The program that has brought more than a half-million dollars worth of Alpers trout to the streams and ponds in the high-country west of Bishop has dried up.
Adopt-A-Creek organizers announced this week there will not be a future plant of the trophy fish and the program will come to an end Aug. 15 after a 17-year run.
There is and has been the opportunity for another party to take over the program, ACC founder Ron Scira said. But, he added that so few have stepped forward since January when it was announced that the program was flailing, he doesn’t foresee a like-minded, ambitious and financially stable group stepping forward anytime soon.
Finances are the reason for the closure. Upper Deck, a sports trading card company and major sponsor of the program, was unable to make its annual $20,000 contribution for this year’s fishing season. This sent Scira and company scrambling to make up for the loss.
AAC put on a membership drive at this year’s annual Fred Hall Show in Long Beach in March in addition to local campaigns in an effort to drum up support in these tough financial times.
At the annual Fishing Opener Press Reception at the end of April in Bishop, Scira announced that AAC would stay afloat, read a list of fundraising ideas and was ready to turn the program over to Alex Yerkes of Alex Printing. Unfortunately, membership and fundraising ideas never materialized, Scira said by phone Wednesday.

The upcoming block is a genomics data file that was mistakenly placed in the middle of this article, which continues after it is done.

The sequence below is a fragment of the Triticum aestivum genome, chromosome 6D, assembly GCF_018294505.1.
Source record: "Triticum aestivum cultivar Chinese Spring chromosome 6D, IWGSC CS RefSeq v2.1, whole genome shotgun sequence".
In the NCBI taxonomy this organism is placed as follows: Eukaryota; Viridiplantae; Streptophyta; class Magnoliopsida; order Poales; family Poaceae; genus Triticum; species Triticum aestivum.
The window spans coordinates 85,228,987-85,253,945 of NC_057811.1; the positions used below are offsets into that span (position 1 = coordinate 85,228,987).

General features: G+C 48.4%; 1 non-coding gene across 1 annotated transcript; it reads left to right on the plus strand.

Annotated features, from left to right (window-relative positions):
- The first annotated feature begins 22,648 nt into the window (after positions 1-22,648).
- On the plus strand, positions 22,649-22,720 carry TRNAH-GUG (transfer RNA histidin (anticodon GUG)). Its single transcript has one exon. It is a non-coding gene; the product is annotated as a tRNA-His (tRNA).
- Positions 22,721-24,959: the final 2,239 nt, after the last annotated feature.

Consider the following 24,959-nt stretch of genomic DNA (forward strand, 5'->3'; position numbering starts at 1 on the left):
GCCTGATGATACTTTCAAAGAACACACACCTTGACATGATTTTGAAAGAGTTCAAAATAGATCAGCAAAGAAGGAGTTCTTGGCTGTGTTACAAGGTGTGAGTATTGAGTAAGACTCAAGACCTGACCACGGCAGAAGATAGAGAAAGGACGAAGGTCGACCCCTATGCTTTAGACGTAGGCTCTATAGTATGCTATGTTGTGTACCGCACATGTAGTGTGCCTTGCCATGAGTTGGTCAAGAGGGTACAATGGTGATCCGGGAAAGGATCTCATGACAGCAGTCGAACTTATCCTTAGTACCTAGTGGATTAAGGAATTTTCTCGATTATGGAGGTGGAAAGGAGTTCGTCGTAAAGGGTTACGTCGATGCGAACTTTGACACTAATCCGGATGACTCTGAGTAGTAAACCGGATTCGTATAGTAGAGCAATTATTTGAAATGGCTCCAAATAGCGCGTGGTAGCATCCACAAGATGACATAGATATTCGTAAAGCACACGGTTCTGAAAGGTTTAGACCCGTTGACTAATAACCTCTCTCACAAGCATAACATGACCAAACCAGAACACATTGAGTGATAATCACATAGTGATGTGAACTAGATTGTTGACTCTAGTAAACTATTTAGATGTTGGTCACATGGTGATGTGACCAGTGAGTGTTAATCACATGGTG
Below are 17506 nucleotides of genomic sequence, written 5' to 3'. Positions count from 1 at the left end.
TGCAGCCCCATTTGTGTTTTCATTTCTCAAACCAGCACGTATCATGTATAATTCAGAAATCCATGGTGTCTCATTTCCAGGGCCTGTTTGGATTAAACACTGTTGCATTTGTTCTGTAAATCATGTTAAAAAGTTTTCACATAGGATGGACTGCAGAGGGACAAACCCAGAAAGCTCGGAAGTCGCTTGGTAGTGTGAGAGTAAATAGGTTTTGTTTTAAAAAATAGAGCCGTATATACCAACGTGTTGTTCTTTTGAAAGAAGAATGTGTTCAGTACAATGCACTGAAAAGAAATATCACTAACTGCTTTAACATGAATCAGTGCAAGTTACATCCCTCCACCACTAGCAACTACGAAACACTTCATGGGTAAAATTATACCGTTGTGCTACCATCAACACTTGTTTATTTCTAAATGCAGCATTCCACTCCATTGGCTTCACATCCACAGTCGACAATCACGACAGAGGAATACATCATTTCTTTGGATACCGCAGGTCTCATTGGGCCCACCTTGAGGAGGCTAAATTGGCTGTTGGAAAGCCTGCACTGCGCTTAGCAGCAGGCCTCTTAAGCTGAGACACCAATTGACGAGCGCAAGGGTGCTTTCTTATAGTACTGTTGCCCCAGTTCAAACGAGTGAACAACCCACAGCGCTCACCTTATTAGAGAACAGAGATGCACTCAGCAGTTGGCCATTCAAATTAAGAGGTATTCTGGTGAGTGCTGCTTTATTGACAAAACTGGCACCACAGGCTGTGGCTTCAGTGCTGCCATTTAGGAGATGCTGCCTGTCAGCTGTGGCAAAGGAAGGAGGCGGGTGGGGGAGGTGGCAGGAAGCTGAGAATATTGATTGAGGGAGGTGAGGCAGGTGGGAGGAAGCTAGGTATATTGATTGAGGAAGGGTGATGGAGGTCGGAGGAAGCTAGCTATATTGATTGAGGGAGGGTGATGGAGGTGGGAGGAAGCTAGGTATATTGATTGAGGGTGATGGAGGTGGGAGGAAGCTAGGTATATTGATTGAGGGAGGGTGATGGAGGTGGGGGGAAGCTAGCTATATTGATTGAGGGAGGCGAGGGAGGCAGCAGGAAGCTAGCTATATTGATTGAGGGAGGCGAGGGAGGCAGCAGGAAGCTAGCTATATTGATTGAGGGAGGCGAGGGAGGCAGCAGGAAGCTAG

“Us old guys can’t keep it going anymore,” Scira said, explaining that the program needs new blood. He added he couldn’t make sense of a rumor he heard that another group was trying to start a similar program, yet had not talked to him about AAC.
“Nothing makes sense,” Scira said.
“I don’t think people realize that this will be the end of Alpers trout (in Bishop Creek),” Scira added.
Scira, who owns Creekside Resort on the south fork of Bishop Creek, said he knows many tourists who consistently come back to the area because of the trophy Alpers trout. He’s not sure if they’ll be coming back anymore.
“It’ll be like it was in 1980,” Scira said. “People will wait for the (Department of Fish and Game) stock truck and follow it around.”
But, “there is a ray of hope,” Scira said – that being the hope that another entity or group out there is willing to take over the program. He said the program requires about $1,200 a week to operate.